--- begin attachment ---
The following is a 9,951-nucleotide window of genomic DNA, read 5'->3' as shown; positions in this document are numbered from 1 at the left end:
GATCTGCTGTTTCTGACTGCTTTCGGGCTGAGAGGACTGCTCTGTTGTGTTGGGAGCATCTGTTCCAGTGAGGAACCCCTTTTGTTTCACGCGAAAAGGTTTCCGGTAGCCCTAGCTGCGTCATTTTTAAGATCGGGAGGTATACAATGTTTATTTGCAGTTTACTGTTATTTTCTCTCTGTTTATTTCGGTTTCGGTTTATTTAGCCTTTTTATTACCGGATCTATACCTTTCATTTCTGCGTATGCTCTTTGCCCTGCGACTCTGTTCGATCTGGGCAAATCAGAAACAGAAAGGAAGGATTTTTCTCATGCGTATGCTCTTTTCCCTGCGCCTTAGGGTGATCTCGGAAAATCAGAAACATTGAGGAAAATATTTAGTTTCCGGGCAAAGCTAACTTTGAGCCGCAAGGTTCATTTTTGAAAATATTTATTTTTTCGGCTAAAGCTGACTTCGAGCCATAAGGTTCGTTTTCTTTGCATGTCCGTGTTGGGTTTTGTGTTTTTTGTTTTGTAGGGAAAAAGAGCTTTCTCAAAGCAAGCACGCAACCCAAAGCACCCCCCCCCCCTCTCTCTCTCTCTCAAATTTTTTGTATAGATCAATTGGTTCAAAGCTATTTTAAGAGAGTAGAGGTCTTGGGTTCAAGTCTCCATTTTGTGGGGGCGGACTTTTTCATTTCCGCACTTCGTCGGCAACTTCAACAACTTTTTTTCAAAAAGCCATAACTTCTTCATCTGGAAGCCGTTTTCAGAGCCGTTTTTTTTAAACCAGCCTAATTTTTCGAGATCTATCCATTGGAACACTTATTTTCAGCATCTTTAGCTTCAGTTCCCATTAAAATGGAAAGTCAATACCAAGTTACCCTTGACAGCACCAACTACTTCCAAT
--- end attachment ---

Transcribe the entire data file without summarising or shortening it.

The following is a 9,951-nucleotide window of genomic DNA, read 5'->3' as shown; positions in this document are numbered from 1 at the left end:
GATCTGCTGTTTCTGACTGCTTTCGGGCTGAGAGGACTGCTCTGTTGTGTTGGGAGCATCTGTTCCAGTGAGGAACCCCTTTTGTTTCACGCGAAAAGGTTTCCGGTAGCCCTAGCTGCGTCATTTTTAAGATCGGGAGGTATACAATGTTTATTTGCAGTTTACTGTTATTTTCTCTCTGTTTATTTCGGTTTCGGTTTATTTAGCCTTTTTATTACCGGATCTATACCTTTCATTTCTGCGTATGCTCTTTGCCCTGCGACTCTGTTCGATCTGGGCAAATCAGAAACAGAAAGGAAGGATTTTTCTCATGCGTATGCTCTTTTCCCTGCGCCTTAGGGTGATCTCGGAAAATCAGAAACATTGAGGAAAATATTTAGTTTCCGGGCAAAGCTAACTTTGAGCCGCAAGGTTCATTTTTGAAAATATTTATTTTTTCGGCTAAAGCTGACTTCGAGCCATAAGGTTCGTTTTCTTTGCATGTCCGTGTTGGGTTTTGTGTTTTTTGTTTTGTAGGGAAAAAGAGCTTTCTCAAAGCAAGCACGCAACCCAAAGCACCCCCCCCCCCTCTCTCTCTCTCTCAAATTTTTTGTATAGATCAATTGGTTCAAAGCTATTTTAAGAGAGTAGAGGTCTTGGGTTCAAGTCTCCATTTTGTGGGGGCGGACTTTTTCATTTCCGCACTTCGTCGGCAACTTCAACAACTTTTTTTCAAAAAGCCATAACTTCTTCATCTGGAAGCCGTTTTCAGAGCCGTTTTTTTTAAACCAGCCTAATTTTTCGAGATCTATCCATTGGAACACTTATTTTCAGCATCTTTAGCTTCAGTTCCCATTAAAATGGAAAGTCAATACCAAGTTACCCTTGACAGCACCAACTACTTCCAAT